Frequency of Requests for the Health Check Page:
There is not a specific formula to determine the exact setting for the health check request frequency and most load balancers will offer to run the health check request operation every 5 seconds. It is easy to assume a 5 second request interval is the right choice for the web site as you don’t want the users of your web application to see the server offline. However, being too aggressive on this setting can cause unnecessary load on the server by turning the load balancer into the largest consumer of the website instead of a monitoring utility. If the load balancer is issuing more than 20% of the total requests on the site during business hours, it is time to reconsider a less aggressive health request interval.
The goal is to ensure the load balancer is not contributing to the excessive load on the web site and exacerbating the web site’s response time when it should just be monitoring to ensure the web site is online and responsive. This requires analysis of the IIS logs to determine the user load patterns (peak, burst, normal) and setting the interval accordingly.
Generally, a 30 second health check page interval response time with a 15 second timeout is sufficient for most web applications. Again, this depends on the organization and the criticality of the web site and what the organization feels comfortable with in the interval. The point is not overload the web application with excessive requests from the load balancer to the point where it impedes on the web site’s ability service the requests from the users.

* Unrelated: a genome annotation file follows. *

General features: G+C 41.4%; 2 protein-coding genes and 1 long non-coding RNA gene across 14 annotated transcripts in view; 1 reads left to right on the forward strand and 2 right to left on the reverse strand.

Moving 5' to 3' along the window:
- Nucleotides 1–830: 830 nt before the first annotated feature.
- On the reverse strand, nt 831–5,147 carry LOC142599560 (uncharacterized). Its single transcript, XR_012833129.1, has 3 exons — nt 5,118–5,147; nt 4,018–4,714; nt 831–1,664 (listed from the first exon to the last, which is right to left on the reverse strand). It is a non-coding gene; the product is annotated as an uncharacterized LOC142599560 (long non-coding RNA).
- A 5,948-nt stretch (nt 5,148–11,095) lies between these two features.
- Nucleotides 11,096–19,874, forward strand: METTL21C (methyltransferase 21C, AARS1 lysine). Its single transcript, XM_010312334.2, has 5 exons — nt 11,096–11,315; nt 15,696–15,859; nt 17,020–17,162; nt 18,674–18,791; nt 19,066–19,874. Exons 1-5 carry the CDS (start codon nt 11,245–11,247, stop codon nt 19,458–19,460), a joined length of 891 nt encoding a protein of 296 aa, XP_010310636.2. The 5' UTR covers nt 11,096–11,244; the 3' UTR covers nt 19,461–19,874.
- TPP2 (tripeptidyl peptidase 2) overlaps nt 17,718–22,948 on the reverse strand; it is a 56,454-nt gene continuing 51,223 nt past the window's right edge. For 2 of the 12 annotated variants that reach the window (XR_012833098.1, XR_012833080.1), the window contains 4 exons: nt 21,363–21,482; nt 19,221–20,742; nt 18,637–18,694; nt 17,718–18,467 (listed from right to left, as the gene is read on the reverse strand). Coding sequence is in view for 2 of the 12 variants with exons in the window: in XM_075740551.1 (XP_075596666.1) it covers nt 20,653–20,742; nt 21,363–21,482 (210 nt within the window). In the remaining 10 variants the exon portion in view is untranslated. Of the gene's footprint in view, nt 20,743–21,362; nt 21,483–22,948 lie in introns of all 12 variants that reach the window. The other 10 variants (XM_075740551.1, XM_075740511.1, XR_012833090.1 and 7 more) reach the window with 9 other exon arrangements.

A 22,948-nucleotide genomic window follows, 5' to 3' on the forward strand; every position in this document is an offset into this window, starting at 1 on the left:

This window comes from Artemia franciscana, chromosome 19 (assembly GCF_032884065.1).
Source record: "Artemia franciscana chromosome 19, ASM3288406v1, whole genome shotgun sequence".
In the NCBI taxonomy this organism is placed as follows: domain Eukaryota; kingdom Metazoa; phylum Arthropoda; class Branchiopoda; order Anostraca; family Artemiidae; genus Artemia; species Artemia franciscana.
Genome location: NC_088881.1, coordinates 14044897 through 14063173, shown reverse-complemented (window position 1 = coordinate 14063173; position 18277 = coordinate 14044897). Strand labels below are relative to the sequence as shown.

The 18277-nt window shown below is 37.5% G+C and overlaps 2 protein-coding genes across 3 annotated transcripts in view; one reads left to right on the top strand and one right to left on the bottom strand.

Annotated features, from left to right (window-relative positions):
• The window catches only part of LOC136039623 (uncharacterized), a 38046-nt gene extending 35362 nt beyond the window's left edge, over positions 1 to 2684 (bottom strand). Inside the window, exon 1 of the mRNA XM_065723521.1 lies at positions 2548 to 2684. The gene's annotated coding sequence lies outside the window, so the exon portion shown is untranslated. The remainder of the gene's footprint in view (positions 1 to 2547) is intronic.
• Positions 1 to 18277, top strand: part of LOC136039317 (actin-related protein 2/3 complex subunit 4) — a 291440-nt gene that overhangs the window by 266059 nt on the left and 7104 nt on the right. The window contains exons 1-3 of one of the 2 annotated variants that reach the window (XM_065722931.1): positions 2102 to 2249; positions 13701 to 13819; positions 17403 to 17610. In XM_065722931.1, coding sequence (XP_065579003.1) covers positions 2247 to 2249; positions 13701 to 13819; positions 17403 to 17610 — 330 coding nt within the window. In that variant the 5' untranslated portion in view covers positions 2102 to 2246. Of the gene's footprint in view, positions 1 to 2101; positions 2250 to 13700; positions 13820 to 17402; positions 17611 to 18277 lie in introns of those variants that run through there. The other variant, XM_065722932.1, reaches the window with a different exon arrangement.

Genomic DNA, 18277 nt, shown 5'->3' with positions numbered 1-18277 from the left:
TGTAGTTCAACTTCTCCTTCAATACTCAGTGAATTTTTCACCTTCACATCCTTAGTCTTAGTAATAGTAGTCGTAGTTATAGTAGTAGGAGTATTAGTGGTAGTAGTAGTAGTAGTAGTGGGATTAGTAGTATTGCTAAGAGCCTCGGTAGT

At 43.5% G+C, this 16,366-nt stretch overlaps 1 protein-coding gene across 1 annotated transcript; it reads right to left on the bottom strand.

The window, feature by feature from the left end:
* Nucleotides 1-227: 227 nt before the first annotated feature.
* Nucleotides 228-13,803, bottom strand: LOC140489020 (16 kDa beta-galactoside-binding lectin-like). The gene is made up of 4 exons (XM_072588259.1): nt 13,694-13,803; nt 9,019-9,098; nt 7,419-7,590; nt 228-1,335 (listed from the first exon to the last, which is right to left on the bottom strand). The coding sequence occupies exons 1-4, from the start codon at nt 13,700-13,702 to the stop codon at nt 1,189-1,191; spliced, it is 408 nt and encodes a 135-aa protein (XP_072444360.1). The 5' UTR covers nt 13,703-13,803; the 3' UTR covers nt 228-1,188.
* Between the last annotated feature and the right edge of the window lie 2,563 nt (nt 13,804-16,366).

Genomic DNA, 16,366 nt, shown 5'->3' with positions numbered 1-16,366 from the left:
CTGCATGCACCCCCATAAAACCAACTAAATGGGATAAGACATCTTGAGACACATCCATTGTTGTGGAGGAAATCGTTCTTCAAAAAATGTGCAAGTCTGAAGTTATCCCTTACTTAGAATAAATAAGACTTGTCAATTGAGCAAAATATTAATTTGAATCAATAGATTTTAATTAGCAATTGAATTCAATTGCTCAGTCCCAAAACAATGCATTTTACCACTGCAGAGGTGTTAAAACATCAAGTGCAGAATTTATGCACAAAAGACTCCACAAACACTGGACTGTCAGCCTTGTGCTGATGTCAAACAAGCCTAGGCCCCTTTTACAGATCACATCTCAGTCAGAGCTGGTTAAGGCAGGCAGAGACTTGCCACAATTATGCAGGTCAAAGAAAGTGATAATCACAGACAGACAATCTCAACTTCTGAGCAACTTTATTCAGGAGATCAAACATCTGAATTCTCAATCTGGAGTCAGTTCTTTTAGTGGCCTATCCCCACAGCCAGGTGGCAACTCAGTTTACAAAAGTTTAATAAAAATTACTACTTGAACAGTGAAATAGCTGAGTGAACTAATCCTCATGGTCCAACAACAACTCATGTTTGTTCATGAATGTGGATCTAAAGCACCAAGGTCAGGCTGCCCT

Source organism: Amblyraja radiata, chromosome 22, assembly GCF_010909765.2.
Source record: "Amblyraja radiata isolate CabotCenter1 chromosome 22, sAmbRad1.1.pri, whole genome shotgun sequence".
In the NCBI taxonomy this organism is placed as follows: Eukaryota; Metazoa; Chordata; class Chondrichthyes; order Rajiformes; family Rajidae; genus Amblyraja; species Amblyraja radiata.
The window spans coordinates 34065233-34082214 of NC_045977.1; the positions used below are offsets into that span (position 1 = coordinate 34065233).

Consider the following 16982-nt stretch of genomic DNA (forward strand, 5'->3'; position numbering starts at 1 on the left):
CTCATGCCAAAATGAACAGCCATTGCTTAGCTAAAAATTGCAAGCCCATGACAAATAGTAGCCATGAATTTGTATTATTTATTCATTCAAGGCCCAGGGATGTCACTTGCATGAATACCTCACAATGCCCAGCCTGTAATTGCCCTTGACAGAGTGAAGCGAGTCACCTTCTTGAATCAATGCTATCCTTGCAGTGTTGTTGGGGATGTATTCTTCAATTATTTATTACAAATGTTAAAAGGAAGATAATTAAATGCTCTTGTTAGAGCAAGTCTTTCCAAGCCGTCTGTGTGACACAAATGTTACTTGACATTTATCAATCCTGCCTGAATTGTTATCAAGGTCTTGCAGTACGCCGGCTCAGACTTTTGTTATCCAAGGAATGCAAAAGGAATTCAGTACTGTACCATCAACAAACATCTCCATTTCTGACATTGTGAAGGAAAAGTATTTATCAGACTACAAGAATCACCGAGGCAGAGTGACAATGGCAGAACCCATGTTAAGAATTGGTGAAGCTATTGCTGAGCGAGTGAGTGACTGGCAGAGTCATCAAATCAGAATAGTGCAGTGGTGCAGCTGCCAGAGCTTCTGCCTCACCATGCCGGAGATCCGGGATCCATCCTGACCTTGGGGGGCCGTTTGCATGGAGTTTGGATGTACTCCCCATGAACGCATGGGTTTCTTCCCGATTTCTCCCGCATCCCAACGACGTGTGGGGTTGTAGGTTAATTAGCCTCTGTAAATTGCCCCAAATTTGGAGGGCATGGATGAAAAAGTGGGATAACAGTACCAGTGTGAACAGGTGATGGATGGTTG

Is the Web Application Really Load Balanced:
Yes, having a load balancer in the environment is the first step in creating a highly available web farm. However, if the load balancer is set to persistent, or sticky sessions for a web application, the web application is not truly load balanced due to the fact the user’s session is locked onto the same server instead of the load balancer determining the server with the least amount of activity. This can become an issue if a web application requires in-proc session state and during a burst load period a set of users are running highly intensive, or long running requests, and the load balancer continues to send the users to same IIS server. There is the potential for the web application’s request queue to back up due to the activity within the web application and the user’s could experience timeouts and other issues. A web application must utilize out-of-proc session state, or no session state, in order for the load balancer to effectively parse the requests to the servers in an efficient manner to help the web application scale. As an IIS admin, always ask the development team if this web application can use out-of-proc session state and setup the load balancer to distribute load and not use sticky sessions.
It is also a good idea to understand the type of session state being utilized by the application (SQL or ASP.net Session State Service) and where the sessions state service is located in case that server needs to be rebooted and how it could impact the IIS farm.
Log Parser Queries:
Determine the total number of requests from load balancer on the server:
Logparser “SELECT count(c-ip) AS Count from *.Log where c-ip = ‘xx.xxx.xx.xxx’ GROUP BY c-ip ORDER BY count(c-ip) DESC” -i:IISW3C -o:datagrid
Number of requests per hour from Load Balancer to Slash:
Logparser “SELECT Date, TO_LOCALTIME(QUANTIZE(TO_TIMESTAMP(date,time),3600)) as TheHour, COUNT(*) as ReqCount, sc-status from C:\Logs\*.log WHERE cs-uri-stem = ‘/’ GROUP BY Date, TO_LOCALTIME(QUANTIZE(TO_TIMESTAMP(date,time),3600)), sc-status ORDER BY [ReqCount] DESC” -o:datagrid -i:iisw3c